Daily Drop (121)
‘Yo-Yo’ DDoS Cyber Attacks; What they Are and How You Can Beat Them
FROM THE MEDIA: ‘Yo-Yo’ DDoS cyberattacks might sound like a bad video game or science fiction movie, but in reality, they’re a type of innovative distributed denial-of-service (DDoS) attack.
Typically, DDoS (Distributed Denial of Service) attacks use massive traffic such as HTTP, DNS, TCP, and other methods to allow attackers to disrupt even the most well-defended networks or servers. But Yo-Yo DDoS is an entirely different animal.
They are a much more innovative way to attack public cloud infrastructure resources. In today's cloud architecture, almost every resource can scale quickly. It could be nodes, Kubernetes Pods, load balancers, etc. You have unlimited resources when it comes to scaling in the public cloud. The cyber attackers use those cloud auto-scaling capabilities against you and hurt you financially. It literally could destroy small organizations that have limited cloud budgets. This article will shed more light on these types of attacks to help you increase your cyber readiness.
READ THE STORY: Geektime
The race against hackers to secure EV cyber-grid
FROM THE MEDIA: Lost in the shuffle of EV usage, bright expectations, and plans to keep their battery full, is a challenge familiar to many pieces of developing tech: EV charging station cybersecurity.
Earlier this year, a 19-year-old tech security specialist used a third-party software app to hack into 25 Tesla vehicles in countries all over the world. It was the first reported incident of a third-party app being used to hack and obtain full access to vehicle data and controls. Cybersecurity is a deadly serious issue for Tesla, yet hackers still found a way to compromise their systems. As EVs continue to grow and take over the road, thousands of potentially unprotected EV charging stations across the country are an inviting target for cyber attackers. Without a strong emphasis on cyber security, these stations could become a hacker superhighway.
EV charging stations can be vulnerable to hackers if they do not come equipped with agile, thorough cyber security measures. Essentially, EV charging infrastructure is a device that waits for another device to connect and begin communicating without a third party firewall or other cybersecurity devices to act as protection, so cybersecurity tech must be built directly into the charging station itself.
READ THE STORY: Betanews
How to defend NYC’s critical infrastructure today
FROM THE MEDIA: Big congratulations to Gov. Hochul are in order. She recently announced that the New York State Energy Research and Development Authority (NYSERDA) has finalized two major projects to deliver clean, renewable solar, wind and hydroelectric power from upstate New York and Canada to New York City. This is a big deal because these renewable energy and transmission projects will not only deliver substantial greenhouse gas reductions and air-quality improvements, but more than $8 billion in economic development across the state, including investments in disadvantaged communities.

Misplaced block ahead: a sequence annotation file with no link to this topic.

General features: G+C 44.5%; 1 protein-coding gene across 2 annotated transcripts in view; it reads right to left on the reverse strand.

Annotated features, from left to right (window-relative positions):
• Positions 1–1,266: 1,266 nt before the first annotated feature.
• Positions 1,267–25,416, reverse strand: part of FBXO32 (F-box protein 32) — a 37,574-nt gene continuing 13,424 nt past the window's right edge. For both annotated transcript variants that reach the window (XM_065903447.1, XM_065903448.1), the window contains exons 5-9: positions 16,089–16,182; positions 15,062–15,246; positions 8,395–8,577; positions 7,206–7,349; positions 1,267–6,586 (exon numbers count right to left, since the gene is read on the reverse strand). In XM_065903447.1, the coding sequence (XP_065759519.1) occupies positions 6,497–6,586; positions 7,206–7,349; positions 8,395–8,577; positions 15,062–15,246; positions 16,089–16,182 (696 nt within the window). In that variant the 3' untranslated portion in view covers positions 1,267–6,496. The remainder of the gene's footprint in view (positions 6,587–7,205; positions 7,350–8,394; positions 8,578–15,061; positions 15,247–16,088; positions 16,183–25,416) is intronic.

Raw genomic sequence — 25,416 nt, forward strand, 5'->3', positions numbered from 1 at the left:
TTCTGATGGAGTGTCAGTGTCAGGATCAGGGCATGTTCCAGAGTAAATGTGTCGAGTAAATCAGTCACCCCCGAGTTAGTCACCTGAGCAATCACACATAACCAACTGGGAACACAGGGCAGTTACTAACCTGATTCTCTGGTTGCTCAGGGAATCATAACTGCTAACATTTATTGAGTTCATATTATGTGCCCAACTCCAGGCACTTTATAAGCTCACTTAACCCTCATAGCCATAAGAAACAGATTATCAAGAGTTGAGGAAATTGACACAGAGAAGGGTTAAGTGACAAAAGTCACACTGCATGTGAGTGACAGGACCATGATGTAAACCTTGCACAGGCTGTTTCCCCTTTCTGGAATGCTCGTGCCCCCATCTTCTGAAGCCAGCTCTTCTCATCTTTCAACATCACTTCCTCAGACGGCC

If you’ve been following the news, you know that today, like at no other time before, big public projects like these are at real risk of a cyberattack that renders them inoperable. The federal government has recently discovered Russian malware or “botnets” that could be used for anything from mere surveillance to actual attacks that destroy critical infrastructure in the United States, including financial firms, pipelines and the electric grid, just like the new powerlines Hochul just announced.
READ THE STORY: NY Daily News
Boris Johnson targeted by cyber soldiers as part of Kremlin’s disinformation campaign
FROM THE MEDIA: BORIS Johnson is being targeted by cyber soldiers as part of a large-scale Kremlin disinformation campaign, it has emerged. A Russian troll factory plaguing social media with lies has been exposed with the possibility operatives could be delivering the propaganda from Britain. Masterminds are working out of an old factory in St Petersburg in a bid to manipulate public opinion of the illegitimate war in Ukraine, expert research shows. Their supporters target senior UK ministers spamming them with pro-Putin and pro-war messages in the comment sections of social media platforms.
Foreign Secretary Liz Truss said: “We cannot allow the Kremlin and its shady troll farms to invade our online spaces with their lies about Putin’s illegal war. “The UK Government has alerted international partners and will continue to work closely with allies and media platforms to undermine Russian information operations.”
Activity has been detected across Twitter, Facebook, Telegram, Instagram, YouTube and TikTok. Influencers on TikTok are being paid to amplify the propaganda. Tactics are similar to those used by terror group ISIS and political conspirators QAnon to in a large-scale effort to sway public opinion.